Preventing lead poisoning is especially important for young children. Their bodies and brains are still growing and developing; so they are more sensitive to the harmful effects of lead.

The page has a link to the Information for Parents page. On that page is a section on how to Get Treatment if You Think Your Child Has Been in Contact with Lead. The first step is to “contact your child's health care provider,” who can help parents decide about blood lead testing and, if necessary, treatment.

The CDC’s Information for Parents page also has fact sheets and other Additional Resources for Parents.

Lead and Your Home

Do you live in a Pre 1978 home or apartment? There are resources available to find out if there are lead hazards in your home and what you can do to protect your family during remediation of lead hazards.

The federal lead disclosure law, which covers renting and buying a pre-1978 home, requires the landlord or seller to tell about known lead paint and lead paint hazards – which includes high levels of lead in dust or soil, and to provide a lead warning statement, a HUD-EPA information pamphlet, and a lead disclosure form. The law allows a tenant or buyer to withdraw from the lease if the lead conditions are not felt not to be satisfactory.

If a tenant (or buyer) of a pre-1978 home did not receive lead disclosure, HUD’s Lead Regulations hotline can be contacted to make a report – 202-402-7698, or

The best way is to have a lead risk assessment done; this has a certified lead risk assessor inspect and test the home for lead-based paint hazards in the paint, dust, and soil, and provide a report on the results. EPA’s webpage on Evaluating and eliminating lead based paint hazards has links for finding certified lead risk assessment firms in each state.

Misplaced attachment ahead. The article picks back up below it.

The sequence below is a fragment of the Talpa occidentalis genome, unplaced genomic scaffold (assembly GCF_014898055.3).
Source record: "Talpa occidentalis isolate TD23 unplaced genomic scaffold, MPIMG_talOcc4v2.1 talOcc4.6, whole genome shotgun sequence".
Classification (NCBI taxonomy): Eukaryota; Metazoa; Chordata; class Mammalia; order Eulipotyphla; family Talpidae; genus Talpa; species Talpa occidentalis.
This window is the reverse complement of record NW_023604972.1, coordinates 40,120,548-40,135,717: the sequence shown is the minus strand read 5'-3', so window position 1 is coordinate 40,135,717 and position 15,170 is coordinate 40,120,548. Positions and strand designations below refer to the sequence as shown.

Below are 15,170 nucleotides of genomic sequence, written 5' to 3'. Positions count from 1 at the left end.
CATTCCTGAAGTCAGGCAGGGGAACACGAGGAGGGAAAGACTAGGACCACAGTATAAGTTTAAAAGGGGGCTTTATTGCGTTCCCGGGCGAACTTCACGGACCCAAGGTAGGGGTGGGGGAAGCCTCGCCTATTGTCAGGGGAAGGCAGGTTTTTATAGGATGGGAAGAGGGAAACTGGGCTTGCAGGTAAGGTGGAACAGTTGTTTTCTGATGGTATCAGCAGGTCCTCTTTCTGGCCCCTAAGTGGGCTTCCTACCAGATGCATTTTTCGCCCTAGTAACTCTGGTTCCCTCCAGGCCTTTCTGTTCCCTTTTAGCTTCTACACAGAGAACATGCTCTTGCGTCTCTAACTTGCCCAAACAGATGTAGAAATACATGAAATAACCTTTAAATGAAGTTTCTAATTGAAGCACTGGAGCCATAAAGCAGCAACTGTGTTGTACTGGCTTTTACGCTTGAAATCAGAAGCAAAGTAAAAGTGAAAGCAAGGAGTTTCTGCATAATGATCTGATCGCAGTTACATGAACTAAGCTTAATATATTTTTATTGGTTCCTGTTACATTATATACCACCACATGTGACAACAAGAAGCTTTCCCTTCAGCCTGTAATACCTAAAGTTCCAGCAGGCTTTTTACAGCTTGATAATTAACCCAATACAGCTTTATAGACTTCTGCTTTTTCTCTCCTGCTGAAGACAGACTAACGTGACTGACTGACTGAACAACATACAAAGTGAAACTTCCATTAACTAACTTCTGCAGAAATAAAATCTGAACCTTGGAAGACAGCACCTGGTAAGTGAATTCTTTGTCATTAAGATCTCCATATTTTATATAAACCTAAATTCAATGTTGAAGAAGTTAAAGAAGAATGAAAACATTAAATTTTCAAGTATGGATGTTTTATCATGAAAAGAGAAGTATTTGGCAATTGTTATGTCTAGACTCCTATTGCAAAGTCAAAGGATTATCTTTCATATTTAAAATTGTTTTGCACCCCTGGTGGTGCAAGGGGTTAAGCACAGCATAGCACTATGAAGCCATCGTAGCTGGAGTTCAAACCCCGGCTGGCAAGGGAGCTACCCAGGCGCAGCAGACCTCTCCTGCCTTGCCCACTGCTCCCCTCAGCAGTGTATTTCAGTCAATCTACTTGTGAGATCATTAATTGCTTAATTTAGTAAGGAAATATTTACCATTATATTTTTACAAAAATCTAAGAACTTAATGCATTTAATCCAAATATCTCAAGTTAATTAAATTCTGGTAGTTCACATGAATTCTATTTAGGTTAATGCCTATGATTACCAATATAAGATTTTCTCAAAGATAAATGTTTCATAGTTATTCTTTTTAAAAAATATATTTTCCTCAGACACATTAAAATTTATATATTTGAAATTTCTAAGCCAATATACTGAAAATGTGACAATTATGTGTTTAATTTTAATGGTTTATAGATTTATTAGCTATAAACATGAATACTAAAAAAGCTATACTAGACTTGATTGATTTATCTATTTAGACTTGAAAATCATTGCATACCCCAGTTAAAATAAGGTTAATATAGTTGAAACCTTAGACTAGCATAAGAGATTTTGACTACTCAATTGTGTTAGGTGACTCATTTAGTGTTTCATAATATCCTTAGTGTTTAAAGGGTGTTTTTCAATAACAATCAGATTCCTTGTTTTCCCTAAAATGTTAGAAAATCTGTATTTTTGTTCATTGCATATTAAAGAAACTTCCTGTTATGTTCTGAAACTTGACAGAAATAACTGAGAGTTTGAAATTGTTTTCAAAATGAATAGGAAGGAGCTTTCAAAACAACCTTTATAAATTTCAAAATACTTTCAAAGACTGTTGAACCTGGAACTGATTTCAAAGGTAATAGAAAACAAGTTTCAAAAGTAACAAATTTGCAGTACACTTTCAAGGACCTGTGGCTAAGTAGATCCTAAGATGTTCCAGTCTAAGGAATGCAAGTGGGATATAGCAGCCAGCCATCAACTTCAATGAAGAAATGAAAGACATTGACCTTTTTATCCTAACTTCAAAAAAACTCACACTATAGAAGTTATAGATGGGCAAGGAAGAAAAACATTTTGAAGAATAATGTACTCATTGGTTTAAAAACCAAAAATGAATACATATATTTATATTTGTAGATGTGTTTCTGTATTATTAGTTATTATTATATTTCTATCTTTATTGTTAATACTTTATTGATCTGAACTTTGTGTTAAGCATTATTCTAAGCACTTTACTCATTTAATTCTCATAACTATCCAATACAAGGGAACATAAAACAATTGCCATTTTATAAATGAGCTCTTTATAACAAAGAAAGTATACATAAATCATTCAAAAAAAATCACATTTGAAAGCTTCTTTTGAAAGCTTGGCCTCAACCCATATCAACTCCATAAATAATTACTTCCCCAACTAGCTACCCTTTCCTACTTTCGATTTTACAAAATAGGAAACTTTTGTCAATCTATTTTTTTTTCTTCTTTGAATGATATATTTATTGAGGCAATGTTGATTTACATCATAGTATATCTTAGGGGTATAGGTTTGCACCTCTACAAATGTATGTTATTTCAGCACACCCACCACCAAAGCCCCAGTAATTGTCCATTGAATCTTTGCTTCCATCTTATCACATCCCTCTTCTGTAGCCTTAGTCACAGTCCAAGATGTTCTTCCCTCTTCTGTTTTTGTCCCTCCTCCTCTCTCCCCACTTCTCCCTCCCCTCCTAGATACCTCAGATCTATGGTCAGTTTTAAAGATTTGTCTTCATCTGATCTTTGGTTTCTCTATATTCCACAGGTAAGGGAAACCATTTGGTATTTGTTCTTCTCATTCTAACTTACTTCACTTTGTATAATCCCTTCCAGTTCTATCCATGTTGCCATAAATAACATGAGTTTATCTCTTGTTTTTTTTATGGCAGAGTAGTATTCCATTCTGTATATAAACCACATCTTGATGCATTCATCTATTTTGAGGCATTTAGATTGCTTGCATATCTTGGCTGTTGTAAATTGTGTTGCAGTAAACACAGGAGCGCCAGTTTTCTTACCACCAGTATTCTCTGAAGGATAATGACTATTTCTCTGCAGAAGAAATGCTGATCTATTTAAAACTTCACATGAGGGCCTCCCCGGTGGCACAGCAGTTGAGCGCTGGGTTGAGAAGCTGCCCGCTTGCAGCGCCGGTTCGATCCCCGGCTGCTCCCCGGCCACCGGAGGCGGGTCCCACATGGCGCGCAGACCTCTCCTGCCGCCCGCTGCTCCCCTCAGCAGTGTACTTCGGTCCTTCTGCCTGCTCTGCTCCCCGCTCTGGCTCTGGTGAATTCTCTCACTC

EPA’s webpage on Evaluating and eliminating lead based paint hazards has links for finding certified lead risk assessment firms in each state. The risk assessor will look for deteriorated paint – which the risk assessor will test to see if it is lead-based paint – and sample floor dust, window dust, and bare soil, and then send the samples to a lead laboratory to see if the levels are high. The risk assessor will also provide a report on the inspection and lab results, and make recommendations on how to control any lead hazards identified.

Should you have your home tested for Lead?

Landlords have a general duty to provide safe housing, but most local housing and building codes don’t have specific provisions regarding lead safety. The tenant should check with the local building or housing department to see what remedies may be available.

If the home was built before 1978 and the landlord did not provide a completely filled-out lead disclosure form, or did not disclose lead conditions he/she knew about in the form, there could be a violation of the federal lead disclosure law, so HUD’s Lead Regulations hotline should be contacted to make a report – 202-402-7698, or

Are you renting a home built before 1978? Your landlord needs to share what they know about lead in your building.

What resources are there for homeowners who are renovating?

HUD has an Renovation, Repair and Painting (RRP) page to guide people, and also have a link to EPA's RRP website, which has more detail and publications, and links to training courses. EPA certifies contractors and renovators who have met certain qualifications and training to conduct RRP work in pre-1978 homes; EPA also authorizes some states to certify renovation firms and renovators. The EPA has a webpage on helping people Locate Certified Renovation and Lead Dust Sampling Technician Firms in each state.

Renovating? Hire only EPA- or state-approved Lead-Safe Certified renovators:

Having work done on your place? Childproof your home improvements: